3Boardworks AP Biology Controlling Body Temperature Heat transferBoardworks AP BiologyControlling Body Temperature
4How is heat gained and lost? Boardworks AP BiologyControlling Body TemperatureTeacher notesStudents could be asked which source of heat is most important to the iguana in the picture. How do they think this would change if the lizard were replaced with a bird?
8The importance of the skin Boardworks AP BiologyControlling Body Temperature
9Thermoregulation in humans Boardworks AP BiologyControlling Body TemperatureTeacher notesThis animation demonstrates how body temperature is controlled in humans, highlighting the role of negative feedback in the process. It is important to note that humans also maintain their internal body temperature by varying their metabolic rate like other endotherms. Similarly, not all of the mechanisms used by humans are seen in all endotherms. Sweating is a prime example of this. Many mammals do not sweat to cool down, as the loss of water is far too costly to their metabolism.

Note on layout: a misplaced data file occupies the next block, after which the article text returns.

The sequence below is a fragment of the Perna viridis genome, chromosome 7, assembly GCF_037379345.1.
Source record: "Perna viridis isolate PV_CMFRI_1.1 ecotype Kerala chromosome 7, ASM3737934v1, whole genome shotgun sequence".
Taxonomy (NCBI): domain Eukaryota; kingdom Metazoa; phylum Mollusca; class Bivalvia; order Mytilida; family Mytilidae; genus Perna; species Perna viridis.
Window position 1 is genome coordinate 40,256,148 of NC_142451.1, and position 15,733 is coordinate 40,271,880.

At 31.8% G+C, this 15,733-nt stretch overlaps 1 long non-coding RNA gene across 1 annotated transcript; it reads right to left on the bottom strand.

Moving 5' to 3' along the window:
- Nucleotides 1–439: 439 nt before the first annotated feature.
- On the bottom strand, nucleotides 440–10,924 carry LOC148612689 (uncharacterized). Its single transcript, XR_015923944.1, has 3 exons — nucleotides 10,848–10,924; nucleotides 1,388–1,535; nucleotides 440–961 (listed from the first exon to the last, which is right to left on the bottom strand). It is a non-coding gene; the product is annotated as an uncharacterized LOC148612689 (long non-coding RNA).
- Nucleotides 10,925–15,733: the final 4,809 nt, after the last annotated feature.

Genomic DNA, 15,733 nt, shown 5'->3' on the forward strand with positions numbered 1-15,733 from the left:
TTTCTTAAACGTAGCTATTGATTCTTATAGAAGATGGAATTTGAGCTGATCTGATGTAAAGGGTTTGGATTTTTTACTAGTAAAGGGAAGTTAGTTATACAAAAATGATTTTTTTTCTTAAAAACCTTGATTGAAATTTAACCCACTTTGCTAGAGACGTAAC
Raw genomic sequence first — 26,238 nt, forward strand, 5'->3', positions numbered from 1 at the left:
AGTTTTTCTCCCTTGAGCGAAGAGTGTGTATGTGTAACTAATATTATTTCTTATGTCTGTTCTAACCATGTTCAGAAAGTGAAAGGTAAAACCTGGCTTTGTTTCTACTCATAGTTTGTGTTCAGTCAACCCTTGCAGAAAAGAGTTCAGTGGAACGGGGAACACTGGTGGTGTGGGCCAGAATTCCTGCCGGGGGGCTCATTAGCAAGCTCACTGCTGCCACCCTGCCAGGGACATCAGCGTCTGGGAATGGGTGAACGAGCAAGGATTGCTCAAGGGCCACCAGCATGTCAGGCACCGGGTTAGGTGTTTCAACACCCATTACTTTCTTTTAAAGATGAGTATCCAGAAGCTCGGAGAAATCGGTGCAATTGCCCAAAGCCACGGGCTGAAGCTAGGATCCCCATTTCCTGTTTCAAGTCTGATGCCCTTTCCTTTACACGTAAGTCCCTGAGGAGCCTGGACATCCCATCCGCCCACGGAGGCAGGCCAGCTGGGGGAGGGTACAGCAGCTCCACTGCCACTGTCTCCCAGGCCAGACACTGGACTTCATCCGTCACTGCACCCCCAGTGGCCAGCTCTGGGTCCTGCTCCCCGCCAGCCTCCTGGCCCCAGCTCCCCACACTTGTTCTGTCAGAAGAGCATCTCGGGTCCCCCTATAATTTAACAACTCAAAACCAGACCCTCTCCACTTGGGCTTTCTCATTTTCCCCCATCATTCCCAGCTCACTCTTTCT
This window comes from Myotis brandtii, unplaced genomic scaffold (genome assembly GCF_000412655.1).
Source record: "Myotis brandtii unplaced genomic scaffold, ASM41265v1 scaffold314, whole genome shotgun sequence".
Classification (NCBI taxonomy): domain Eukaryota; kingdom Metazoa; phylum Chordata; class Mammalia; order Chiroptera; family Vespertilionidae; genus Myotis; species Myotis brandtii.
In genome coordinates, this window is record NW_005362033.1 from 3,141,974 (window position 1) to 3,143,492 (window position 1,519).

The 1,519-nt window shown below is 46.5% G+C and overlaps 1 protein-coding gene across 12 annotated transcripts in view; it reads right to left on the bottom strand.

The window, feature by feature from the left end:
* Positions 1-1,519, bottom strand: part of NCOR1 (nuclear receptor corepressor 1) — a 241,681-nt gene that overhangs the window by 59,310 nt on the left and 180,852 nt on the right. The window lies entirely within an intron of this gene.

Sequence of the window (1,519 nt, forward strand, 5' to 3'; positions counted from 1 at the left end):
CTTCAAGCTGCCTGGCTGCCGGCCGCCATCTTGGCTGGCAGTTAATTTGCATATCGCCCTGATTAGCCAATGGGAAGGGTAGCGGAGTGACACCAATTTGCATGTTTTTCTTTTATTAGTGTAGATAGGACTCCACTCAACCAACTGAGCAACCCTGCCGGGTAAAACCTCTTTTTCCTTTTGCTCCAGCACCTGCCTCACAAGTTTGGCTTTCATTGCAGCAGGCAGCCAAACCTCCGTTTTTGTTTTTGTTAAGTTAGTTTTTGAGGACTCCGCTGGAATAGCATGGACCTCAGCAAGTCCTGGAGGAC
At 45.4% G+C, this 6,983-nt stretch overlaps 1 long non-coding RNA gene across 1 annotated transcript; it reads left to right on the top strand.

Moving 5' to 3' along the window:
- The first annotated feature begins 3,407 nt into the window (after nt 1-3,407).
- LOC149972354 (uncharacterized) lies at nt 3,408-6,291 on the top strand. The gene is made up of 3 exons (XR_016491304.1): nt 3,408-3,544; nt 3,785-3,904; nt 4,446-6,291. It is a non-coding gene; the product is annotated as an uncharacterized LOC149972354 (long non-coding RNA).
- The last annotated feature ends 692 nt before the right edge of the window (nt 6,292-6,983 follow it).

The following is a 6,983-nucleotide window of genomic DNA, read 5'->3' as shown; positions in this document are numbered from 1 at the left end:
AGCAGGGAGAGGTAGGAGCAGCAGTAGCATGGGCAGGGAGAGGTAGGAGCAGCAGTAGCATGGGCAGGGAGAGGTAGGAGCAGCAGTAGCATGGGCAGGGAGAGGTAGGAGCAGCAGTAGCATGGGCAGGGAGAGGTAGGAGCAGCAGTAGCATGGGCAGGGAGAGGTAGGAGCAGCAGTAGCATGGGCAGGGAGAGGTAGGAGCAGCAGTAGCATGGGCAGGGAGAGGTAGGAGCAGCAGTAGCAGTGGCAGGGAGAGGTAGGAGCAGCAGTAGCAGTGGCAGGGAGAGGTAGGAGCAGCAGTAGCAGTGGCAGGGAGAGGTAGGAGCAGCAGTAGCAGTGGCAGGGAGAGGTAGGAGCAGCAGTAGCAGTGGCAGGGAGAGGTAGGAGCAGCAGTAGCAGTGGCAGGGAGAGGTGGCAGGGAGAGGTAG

10Hyperthermia and hypothermia Boardworks AP BiologyControlling Body TemperatureProlonged exposure to high temperatures can lead to hyperthermia. The body’s core temperature rises above 41°C, causing its thermoregulatory mechanisms to break down.When this happens, positive feedback occurs and the person’s body temperature can spiral out of control. A core body temperature of 43°C and higher usually causes death.If the body’s core temperature falls below 35°C a person may suffer from hypothermia. Again, the body’s thermoregulatory mechanisms fail and positive feedback occurs, leading to a further decrease in temperature.
11Physiological thermoregulation Boardworks AP BiologyControlling Body Temperature
12Thermoregulatory control system Boardworks AP BiologyControlling Body Temperature